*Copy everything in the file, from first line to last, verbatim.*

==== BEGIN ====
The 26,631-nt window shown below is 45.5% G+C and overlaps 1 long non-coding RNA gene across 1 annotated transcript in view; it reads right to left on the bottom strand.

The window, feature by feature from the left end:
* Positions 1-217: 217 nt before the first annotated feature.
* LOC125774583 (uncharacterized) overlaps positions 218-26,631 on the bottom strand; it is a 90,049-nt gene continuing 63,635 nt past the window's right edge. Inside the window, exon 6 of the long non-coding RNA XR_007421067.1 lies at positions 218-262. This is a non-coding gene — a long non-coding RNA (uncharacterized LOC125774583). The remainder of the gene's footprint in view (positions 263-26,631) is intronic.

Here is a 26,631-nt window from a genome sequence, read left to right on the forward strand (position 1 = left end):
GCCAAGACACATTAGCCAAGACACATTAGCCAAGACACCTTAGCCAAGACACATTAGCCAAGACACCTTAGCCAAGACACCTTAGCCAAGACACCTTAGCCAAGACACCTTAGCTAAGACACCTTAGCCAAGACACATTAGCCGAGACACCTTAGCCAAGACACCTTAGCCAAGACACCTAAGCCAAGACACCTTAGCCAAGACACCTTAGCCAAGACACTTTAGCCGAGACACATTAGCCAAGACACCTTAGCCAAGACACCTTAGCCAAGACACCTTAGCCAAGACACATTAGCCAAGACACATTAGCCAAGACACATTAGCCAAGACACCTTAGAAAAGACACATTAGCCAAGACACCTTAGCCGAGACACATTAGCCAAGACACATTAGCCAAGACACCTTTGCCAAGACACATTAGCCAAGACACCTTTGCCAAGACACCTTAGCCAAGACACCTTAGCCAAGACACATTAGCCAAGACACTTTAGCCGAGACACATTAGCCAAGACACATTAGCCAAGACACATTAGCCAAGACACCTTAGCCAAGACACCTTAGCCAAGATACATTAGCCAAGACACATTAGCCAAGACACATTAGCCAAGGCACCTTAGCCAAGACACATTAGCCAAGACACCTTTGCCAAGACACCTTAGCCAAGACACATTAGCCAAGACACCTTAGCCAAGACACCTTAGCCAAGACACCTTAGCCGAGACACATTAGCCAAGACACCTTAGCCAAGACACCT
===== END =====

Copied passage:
The 26,631-nt window shown below is 45.5% G+C and overlaps 1 long non-coding RNA gene across 1 annotated transcript in view; it reads right to left on the bottom strand.

The window, feature by feature from the left end:
* Positions 1-217: 217 nt before the first annotated feature.
* LOC125774583 (uncharacterized) overlaps positions 218-26,631 on the bottom strand; it is a 90,049-nt gene continuing 63,635 nt past the window's right edge. Inside the window, exon 6 of the long non-coding RNA XR_007421067.1 lies at positions 218-262. This is a non-coding gene — a long non-coding RNA (uncharacterized LOC125774583). The remainder of the gene's footprint in view (positions 263-26,631) is intronic.

Here is a 26,631-nt window from a genome sequence, read left to right on the forward strand (position 1 = left end):
GCCAAGACACATTAGCCAAGACACATTAGCCAAGACACCTTAGCCAAGACACATTAGCCAAGACACCTTAGCCAAGACACCTTAGCCAAGACACCTTAGCCAAGACACCTTAGCTAAGACACCTTAGCCAAGACACATTAGCCGAGACACCTTAGCCAAGACACCTTAGCCAAGACACCTAAGCCAAGACACCTTAGCCAAGACACCTTAGCCAAGACACTTTAGCCGAGACACATTAGCCAAGACACCTTAGCCAAGACACCTTAGCCAAGACACCTTAGCCAAGACACATTAGCCAAGACACATTAGCCAAGACACATTAGCCAAGACACCTTAGAAAAGACACATTAGCCAAGACACCTTAGCCGAGACACATTAGCCAAGACACATTAGCCAAGACACCTTTGCCAAGACACATTAGCCAAGACACCTTTGCCAAGACACCTTAGCCAAGACACCTTAGCCAAGACACATTAGCCAAGACACTTTAGCCGAGACACATTAGCCAAGACACATTAGCCAAGACACATTAGCCAAGACACCTTAGCCAAGACACCTTAGCCAAGATACATTAGCCAAGACACATTAGCCAAGACACATTAGCCAAGGCACCTTAGCCAAGACACATTAGCCAAGACACCTTTGCCAAGACACCTTAGCCAAGACACATTAGCCAAGACACCTTAGCCAAGACACCTTAGCCAAGACACCTTAGCCGAGACACATTAGCCAAGACACCTTAGCCAAGACACCT